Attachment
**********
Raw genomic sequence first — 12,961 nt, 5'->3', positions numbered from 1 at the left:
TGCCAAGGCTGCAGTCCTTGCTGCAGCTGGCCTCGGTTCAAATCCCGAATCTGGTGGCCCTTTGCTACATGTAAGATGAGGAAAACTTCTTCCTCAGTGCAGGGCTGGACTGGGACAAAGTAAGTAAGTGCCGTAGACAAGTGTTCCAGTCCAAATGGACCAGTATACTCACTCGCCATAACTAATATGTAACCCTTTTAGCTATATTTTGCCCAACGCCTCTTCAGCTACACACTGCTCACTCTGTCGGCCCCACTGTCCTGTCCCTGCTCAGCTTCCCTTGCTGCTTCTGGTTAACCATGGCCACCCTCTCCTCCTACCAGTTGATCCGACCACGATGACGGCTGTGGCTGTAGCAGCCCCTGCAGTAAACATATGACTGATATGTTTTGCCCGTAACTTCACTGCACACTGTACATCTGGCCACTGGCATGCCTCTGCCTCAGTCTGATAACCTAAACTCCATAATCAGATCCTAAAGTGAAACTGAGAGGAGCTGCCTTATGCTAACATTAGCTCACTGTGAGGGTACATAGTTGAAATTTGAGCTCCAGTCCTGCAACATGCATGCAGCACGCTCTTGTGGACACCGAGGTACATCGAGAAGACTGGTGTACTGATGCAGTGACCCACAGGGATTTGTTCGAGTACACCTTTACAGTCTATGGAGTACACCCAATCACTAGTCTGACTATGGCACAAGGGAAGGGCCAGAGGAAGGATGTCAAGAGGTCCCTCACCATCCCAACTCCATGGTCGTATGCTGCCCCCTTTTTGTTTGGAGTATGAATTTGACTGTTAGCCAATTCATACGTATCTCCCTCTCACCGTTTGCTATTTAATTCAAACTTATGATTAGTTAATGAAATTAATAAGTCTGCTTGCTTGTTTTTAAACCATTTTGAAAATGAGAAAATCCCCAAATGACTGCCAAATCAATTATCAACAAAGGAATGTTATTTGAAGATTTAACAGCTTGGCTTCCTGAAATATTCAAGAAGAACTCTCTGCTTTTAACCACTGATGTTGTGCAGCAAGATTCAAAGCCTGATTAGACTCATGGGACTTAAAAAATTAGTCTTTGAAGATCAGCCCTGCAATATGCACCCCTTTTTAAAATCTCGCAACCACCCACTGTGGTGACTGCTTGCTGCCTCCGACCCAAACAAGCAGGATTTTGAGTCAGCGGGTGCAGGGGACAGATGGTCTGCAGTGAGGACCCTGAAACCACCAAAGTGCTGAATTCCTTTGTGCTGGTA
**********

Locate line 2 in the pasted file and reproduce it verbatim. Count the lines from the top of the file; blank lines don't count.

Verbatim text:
TGCCAAGGCTGCAGTCCTTGCTGCAGCTGGCCTCGGTTCAAATCCCGAATCTGGTGGCCCTTTGCTACATGTAAGATGAGGAAAACTTCTTCCTCAGTGCAGGGCTGGACTGGGACAAAGTAAGTAAGTGCCGTAGACAAGTGTTCCAGTCCAAATGGACCAGTATACTCACTCGCCATAACTAATATGTAACCCTTTTAGCTATATTTTGCCCAACGCCTCTTCAGCTACACACTGCTCACTCTGTCGGCCCCACTGTCCTGTCCCTGCTCAGCTTCCCTTGCTGCTTCTGGTTAACCATGGCCACCCTCTCCTCCTACCAGTTGATCCGACCACGATGACGGCTGTGGCTGTAGCAGCCCCTGCAGTAAACATATGACTGATATGTTTTGCCCGTAACTTCACTGCACACTGTACATCTGGCCACTGGCATGCCTCTGCCTCAGTCTGATAACCTAAACTCCATAATCAGATCCTAAAGTGAAACTGAGAGGAGCTGCCTTATGCTAACATTAGCTCACTGTGAGGGTACATAGTTGAAATTTGAGCTCCAGTCCTGCAACATGCATGCAGCACGCTCTTGTGGACACCGAGGTACATCGAGAAGACTGGTGTACTGATGCAGTGACCCACAGGGATTTGTTCGAGTACACCTTTACAGTCTATGGAGTACACCCAATCACTAGTCTGACTATGGCACAAGGGAAGGGCCAGAGGAAGGATGTCAAGAGGTCCCTCACCATCCCAACTCCATGGTCGTATGCTGCCCCCTTTTTGTTTGGAGTATGAATTTGACTGTTAGCCAATTCATACGTATCTCCCTCTCACCGTTTGCTATTTAATTCAAACTTATGATTAGTTAATGAAATTAATAAGTCTGCTTGCTTGTTTTTAAACCATTTTGAAAATGAGAAAATCCCCAAATGACTGCCAAATCAATTATCAACAAAGGAATGTTATTTGAAGATTTAACAGCTTGGCTTCCTGAAATATTCAAGAAGAACTCTCTGCTTTTAACCACTGATGTTGTGCAGCAAGATTCAAAGCCTGATTAGACTCATGGGACTTAAAAAATTAGTCTTTGAAGATCAGCCCTGCAATATGCACCCCTTTTTAAAATCTCGCAACCACCCACTGTGGTGACTGCTTGCTGCCTCCGACCCAAACAAGCAGGATTTTGAGTCAGCGGGTGCAGGGGACAGATGGTCTGCAGTGAGGACCCTGAAACCACCAAAGTGCTGAATTCCTTTGTGCTGGTA